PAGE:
United. Courageous. Inclusive. Honest. Curious. These five qualities — unveiled this month as the institution’s newly articulated guiding principles — represent behaviors that are expected across the entire Brigham community, senior leaders announced during Town Meeting on Dec. 10.
Building on earlier and ongoing work to enhance the Brigham Experience — which is the integration of the patient and employee experience — the guiding principles were inspired by areas of opportunity identified in the Brigham Experience: Culture, Diversity & Inclusion Assessment conducted in 2018.
When the guiding principles become a part of every interaction across all levels of the organization, the Brigham will have a culture that is even more transparent, diverse, inclusive, collaborative and innovative, explained Tim Ewing, PhD, vice president of Employee Diversity, Inclusion and Experience.
“Our guiding principles really speak to the fact that wherever we go, wherever we are, we can expect these behaviors from every single person at Brigham Health,” Ewing said. “To truly achieve a transformative, real culture change, we need to embrace these new guiding principles and enable these behaviors in each other.”
During Town Meeting (see related story), Ewing offered examples of how the guiding principles translate into real-world behaviors and the benefits of incorporating them into everyday interactions.
Consider the principle, “We are courageous. We respectfully offer and invite ideas.” A culture that supports this would enable someone to feel comfortable offering a different opinion in a team meeting.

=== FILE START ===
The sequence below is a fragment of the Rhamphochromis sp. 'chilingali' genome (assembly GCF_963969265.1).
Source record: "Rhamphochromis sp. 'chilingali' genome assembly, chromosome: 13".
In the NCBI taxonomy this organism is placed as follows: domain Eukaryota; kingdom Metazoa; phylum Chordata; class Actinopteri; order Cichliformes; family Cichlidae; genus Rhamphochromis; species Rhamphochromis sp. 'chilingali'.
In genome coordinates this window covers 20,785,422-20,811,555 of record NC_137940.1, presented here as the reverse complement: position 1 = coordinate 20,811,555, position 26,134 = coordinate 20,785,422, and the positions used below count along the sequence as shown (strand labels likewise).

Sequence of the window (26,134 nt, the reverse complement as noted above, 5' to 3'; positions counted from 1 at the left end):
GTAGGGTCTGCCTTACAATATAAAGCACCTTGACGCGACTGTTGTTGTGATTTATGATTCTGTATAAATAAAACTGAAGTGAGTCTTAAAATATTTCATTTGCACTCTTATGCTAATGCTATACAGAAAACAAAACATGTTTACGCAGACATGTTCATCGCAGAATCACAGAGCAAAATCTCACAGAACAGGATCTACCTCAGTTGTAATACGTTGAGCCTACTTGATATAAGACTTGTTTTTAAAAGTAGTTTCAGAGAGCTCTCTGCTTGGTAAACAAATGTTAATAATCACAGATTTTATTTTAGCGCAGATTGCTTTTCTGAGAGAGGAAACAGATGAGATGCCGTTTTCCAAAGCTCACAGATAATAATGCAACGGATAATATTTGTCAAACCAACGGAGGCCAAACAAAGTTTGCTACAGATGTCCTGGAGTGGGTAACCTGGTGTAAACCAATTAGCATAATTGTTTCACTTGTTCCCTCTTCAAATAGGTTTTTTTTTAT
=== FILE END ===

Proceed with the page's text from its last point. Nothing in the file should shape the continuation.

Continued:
“We realize that when we do speak up, that creates opportunities for new ways of thinking,” Ewing said.
Ewing noted that faculty, staff and trainees’ participation in last year’s culture assessment was vital to understanding where there are opportunities for improvement. These include eliminating competition where there should be collaboration; being more transparent and forthright in communication; fostering a culture of respect and inclusion; and shifting from a hierarchical structure to an empowered, cross-functional, shared decision-making approach.
In addition to serving as a blueprint for closing these gaps, the new guiding principles and competencies associated with them will be incorporated into Human Resources’ systems and processes, such as candidate selection and annual employee performance reviews.
Senior leaders and directors will also undergo training to ensure they have the necessary skills and tools to lead and develop the Brigham’s workforce according to the guiding principles.
In addition, the Office of Mediation, Coaching, Ombuds and Support Services (OMCOSS) will offer resources to support building and sustaining trusting, respectful relationships in the workplace. Launching Jan. 6, the office’s services will be available to all faculty, staff and trainees.
To help shape the next stage of culture transformation, all members of the Brigham community will be invited to participate in an Employee Engagement survey in March.
“We’ve been on a journey for the past two years, and we’re continuing to build,” Ewing said.
Visit BWHPikeNotes.org to learn more about the Brigham Experience and to view a brief, animated video highlighting the new guiding principles.